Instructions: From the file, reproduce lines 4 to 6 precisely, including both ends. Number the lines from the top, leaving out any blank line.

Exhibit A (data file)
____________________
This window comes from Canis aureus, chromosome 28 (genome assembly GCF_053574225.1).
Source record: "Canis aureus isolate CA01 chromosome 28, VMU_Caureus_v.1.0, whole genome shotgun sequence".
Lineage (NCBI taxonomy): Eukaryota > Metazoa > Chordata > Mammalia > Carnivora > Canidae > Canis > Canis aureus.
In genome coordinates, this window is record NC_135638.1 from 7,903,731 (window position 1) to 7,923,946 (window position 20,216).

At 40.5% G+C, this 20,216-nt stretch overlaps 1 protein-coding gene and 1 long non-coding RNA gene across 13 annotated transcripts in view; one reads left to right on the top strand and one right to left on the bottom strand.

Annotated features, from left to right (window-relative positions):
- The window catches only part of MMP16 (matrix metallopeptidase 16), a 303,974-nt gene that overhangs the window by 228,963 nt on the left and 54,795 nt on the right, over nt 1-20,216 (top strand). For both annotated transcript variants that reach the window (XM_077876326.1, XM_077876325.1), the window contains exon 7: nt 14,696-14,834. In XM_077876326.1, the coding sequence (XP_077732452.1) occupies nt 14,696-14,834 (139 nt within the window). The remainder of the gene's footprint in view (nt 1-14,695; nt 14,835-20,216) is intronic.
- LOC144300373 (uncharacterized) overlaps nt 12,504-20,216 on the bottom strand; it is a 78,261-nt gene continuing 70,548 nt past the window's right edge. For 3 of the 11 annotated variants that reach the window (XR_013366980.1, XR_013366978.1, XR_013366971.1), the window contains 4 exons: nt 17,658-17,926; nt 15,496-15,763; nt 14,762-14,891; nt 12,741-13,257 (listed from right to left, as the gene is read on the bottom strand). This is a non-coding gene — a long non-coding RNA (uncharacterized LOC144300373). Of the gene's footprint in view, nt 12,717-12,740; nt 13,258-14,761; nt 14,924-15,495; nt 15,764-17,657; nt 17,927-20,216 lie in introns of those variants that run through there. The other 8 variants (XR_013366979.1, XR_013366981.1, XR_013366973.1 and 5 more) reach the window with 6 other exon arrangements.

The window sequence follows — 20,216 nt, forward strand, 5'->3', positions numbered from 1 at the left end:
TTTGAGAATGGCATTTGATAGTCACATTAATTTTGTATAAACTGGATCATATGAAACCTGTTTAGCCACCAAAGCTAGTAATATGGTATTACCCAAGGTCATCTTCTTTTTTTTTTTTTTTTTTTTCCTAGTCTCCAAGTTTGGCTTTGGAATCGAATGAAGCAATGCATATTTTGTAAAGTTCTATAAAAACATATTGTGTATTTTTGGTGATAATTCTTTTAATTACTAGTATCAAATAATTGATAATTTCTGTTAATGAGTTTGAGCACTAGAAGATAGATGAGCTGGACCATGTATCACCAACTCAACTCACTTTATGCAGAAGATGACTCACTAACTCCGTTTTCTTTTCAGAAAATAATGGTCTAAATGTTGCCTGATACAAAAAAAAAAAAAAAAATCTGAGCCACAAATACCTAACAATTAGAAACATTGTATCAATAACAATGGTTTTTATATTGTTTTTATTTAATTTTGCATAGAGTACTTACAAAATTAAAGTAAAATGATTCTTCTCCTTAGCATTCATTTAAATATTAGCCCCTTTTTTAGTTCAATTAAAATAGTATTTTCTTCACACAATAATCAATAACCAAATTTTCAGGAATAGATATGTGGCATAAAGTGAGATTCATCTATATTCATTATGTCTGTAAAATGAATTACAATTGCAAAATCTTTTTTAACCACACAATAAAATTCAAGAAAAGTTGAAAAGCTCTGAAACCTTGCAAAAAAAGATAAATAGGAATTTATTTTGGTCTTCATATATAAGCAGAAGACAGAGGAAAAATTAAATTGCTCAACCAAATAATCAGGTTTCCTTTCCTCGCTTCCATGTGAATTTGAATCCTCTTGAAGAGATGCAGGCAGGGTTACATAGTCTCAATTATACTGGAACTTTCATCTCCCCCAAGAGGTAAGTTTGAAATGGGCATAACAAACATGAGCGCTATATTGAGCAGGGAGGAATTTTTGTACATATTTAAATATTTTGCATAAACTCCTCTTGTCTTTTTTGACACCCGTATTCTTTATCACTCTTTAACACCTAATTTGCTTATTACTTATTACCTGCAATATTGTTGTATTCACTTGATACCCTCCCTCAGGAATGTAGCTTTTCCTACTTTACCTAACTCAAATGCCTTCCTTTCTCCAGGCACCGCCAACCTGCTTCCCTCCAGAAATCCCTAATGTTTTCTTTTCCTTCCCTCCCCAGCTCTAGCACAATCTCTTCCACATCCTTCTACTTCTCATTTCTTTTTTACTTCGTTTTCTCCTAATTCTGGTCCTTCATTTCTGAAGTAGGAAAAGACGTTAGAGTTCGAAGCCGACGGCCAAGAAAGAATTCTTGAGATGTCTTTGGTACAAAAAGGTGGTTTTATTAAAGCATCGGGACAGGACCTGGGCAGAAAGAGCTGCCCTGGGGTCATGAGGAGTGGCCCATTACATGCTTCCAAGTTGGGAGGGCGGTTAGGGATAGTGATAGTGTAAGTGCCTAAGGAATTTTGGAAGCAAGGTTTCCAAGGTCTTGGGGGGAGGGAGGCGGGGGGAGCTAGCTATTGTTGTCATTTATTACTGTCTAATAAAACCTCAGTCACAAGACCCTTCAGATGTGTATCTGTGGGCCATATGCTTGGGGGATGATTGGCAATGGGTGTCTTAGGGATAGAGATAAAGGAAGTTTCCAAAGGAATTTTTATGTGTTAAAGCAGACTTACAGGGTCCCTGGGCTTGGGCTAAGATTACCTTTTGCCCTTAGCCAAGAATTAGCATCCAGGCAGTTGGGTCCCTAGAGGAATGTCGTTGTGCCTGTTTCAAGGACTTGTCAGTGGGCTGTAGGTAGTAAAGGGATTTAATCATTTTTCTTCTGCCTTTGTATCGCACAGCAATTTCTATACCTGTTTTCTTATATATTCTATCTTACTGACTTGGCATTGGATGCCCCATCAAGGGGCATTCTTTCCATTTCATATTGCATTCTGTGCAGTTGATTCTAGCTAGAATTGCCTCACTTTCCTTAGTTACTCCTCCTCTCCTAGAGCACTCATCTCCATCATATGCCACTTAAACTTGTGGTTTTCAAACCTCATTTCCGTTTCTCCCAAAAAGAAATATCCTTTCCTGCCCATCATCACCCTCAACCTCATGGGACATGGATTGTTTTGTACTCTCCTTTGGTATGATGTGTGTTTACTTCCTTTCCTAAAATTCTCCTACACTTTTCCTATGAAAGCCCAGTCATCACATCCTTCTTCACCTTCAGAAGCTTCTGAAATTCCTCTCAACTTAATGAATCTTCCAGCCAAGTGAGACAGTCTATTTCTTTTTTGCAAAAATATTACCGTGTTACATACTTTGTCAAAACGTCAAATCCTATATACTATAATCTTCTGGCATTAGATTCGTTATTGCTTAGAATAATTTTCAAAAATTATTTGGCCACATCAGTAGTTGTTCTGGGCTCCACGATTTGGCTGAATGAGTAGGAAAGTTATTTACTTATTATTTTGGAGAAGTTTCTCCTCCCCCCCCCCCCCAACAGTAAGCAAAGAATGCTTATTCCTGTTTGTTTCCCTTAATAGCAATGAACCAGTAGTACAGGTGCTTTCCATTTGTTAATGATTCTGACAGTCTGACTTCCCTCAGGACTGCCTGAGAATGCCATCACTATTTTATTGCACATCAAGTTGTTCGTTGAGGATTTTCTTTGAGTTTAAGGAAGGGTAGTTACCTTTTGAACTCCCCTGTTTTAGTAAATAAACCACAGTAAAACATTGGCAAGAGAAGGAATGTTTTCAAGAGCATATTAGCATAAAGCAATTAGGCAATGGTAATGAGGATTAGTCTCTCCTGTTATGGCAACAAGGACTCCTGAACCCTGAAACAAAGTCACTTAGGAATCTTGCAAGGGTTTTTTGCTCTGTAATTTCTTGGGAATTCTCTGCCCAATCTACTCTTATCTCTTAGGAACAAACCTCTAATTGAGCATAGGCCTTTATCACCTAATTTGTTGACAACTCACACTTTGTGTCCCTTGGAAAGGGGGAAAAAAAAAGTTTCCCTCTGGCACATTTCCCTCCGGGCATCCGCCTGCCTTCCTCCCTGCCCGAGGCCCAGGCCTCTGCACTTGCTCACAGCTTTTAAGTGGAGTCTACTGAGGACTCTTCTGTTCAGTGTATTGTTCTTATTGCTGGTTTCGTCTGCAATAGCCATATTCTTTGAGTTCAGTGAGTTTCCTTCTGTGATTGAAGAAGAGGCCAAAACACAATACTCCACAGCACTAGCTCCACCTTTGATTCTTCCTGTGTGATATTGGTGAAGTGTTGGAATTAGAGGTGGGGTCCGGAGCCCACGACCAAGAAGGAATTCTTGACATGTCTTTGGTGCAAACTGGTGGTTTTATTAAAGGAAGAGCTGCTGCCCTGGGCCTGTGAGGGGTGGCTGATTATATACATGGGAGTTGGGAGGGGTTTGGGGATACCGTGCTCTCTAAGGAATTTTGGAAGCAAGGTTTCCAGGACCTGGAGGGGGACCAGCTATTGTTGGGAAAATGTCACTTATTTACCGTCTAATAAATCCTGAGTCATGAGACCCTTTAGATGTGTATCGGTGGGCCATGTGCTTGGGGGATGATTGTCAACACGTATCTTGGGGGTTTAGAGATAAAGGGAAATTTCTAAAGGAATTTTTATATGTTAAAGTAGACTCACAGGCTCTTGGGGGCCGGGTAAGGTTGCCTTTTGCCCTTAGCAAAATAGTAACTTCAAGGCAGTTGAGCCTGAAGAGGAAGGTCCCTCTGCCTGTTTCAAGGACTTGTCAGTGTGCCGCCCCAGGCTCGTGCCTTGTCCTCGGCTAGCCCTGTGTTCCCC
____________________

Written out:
In genome coordinates, this window is record NC_135638.1 from 7,903,731 (window position 1) to 7,923,946 (window position 20,216).

At 40.5% G+C, this 20,216-nt stretch overlaps 1 protein-coding gene and 1 long non-coding RNA gene across 13 annotated transcripts in view; one reads left to right on the top strand and one right to left on the bottom strand.

Annotated features, from left to right (window-relative positions):